Two of Yorkshire's finest, Dickie Bird and Geoff Boycott, have pledged their support to the Chance to Shine campaign, a new ECB initiative that aims to regenerate interest in cricket in schools.
The campaign, which was launched in Bethnal Green, East London, at the start of England's Test series against Bangladesh, aims to raise £50 million to fund cricket programmes and competitions over the next 10 years. Bird and Boycott have carried the project further north, to Barnsley, the town where they both grew up and learnt their game.
Barnsley Cricket Club, where they both opened the batting, is one of twelve grounds in England and Wales participating in the pilot scheme. Bird, who has never been short of an anecdote, remembered growing up in an area that has not often had a chance to shine. "I went to school in the rough part of town," he told The Daily Telegraph, "where the pitches were bumpy and the outfields worse."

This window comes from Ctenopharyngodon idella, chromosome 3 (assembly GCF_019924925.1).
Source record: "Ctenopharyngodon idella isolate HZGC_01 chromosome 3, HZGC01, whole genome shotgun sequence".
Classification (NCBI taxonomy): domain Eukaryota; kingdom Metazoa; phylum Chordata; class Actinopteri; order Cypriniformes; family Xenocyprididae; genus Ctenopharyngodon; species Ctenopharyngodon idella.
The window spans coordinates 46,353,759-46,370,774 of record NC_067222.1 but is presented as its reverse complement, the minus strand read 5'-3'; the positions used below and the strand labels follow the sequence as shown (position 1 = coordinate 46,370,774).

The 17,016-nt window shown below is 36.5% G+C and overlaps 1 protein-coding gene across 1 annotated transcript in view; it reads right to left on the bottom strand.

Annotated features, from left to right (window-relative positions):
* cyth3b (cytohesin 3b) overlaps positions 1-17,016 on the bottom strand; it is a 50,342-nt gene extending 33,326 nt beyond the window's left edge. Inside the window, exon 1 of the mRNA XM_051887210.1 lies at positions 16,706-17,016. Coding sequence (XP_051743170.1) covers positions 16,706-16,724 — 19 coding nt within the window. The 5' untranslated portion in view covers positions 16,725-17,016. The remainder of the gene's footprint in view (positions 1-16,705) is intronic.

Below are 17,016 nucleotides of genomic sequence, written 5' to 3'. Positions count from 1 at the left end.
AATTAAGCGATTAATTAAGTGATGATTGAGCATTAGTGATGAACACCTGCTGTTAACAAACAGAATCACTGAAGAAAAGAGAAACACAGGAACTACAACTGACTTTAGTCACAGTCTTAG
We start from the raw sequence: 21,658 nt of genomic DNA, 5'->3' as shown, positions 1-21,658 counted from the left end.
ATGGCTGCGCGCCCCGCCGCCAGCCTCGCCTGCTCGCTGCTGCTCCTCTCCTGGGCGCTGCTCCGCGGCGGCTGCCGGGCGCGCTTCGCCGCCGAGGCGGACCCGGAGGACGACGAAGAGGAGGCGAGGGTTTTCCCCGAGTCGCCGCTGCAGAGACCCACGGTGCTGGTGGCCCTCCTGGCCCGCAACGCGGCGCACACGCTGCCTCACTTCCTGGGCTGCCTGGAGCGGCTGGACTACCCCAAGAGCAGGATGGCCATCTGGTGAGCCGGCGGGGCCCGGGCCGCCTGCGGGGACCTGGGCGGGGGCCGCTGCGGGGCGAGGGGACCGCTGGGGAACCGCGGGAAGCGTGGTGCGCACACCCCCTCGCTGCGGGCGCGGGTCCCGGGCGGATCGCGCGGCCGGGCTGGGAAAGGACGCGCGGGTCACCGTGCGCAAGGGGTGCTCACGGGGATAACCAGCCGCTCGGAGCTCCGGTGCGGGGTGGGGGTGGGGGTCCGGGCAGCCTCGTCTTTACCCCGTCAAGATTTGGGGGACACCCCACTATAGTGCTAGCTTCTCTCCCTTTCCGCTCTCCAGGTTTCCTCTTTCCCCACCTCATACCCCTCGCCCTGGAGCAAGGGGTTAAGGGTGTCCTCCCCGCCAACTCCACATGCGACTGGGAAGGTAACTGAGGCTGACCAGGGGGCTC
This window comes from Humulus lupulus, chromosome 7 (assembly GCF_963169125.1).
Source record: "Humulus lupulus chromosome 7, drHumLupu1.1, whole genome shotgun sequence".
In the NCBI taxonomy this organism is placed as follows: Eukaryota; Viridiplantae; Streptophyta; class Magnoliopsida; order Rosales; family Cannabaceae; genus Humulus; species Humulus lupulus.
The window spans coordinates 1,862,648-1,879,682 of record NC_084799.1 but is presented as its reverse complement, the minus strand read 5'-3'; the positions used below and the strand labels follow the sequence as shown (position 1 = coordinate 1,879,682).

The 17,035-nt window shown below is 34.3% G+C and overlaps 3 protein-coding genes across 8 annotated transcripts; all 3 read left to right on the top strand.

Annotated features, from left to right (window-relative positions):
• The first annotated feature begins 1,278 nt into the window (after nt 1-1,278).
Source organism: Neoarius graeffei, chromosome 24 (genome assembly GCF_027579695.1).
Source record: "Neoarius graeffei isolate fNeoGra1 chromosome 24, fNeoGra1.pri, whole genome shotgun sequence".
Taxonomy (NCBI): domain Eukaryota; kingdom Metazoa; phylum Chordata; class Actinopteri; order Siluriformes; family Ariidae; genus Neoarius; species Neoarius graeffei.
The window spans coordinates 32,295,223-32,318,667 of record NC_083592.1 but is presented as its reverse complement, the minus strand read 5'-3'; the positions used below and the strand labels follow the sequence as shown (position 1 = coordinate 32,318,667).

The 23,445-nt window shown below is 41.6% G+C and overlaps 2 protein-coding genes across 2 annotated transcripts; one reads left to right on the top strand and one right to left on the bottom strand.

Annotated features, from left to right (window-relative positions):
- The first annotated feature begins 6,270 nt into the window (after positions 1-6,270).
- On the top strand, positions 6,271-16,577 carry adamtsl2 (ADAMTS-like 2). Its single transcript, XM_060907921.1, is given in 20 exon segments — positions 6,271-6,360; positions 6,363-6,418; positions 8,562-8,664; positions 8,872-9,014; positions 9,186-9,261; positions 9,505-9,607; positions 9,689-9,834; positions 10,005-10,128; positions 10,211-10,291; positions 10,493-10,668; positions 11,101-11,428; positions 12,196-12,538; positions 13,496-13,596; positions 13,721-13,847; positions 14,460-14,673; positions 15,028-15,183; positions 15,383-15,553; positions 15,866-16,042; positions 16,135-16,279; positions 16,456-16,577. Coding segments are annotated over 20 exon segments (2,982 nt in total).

The initiative aims to work closely with 38 counties across England and Wales, where each coaching team will work with an average of six local schools, providing children the chance to play the game regularly. Their aim is to reach a third of all schools in England over the next ten years.
"Cricket has almost disappeared from the schools," commented Bird. "We need to get the lads and lasses back playing in good facilities with top-class coaches so that they can get as much enjoyment and success out of the game as I have. Who knows what potential there is lying untapped in our schools."
Despite enjoying superior facilities at his grammar school as a boy, Boycott was similarly enthused about the scheme. "This is not political but it needs to be addressed at national level because the game teaches self-discipline and builds character," he said. "This scheme goes a long way to redressing the balance."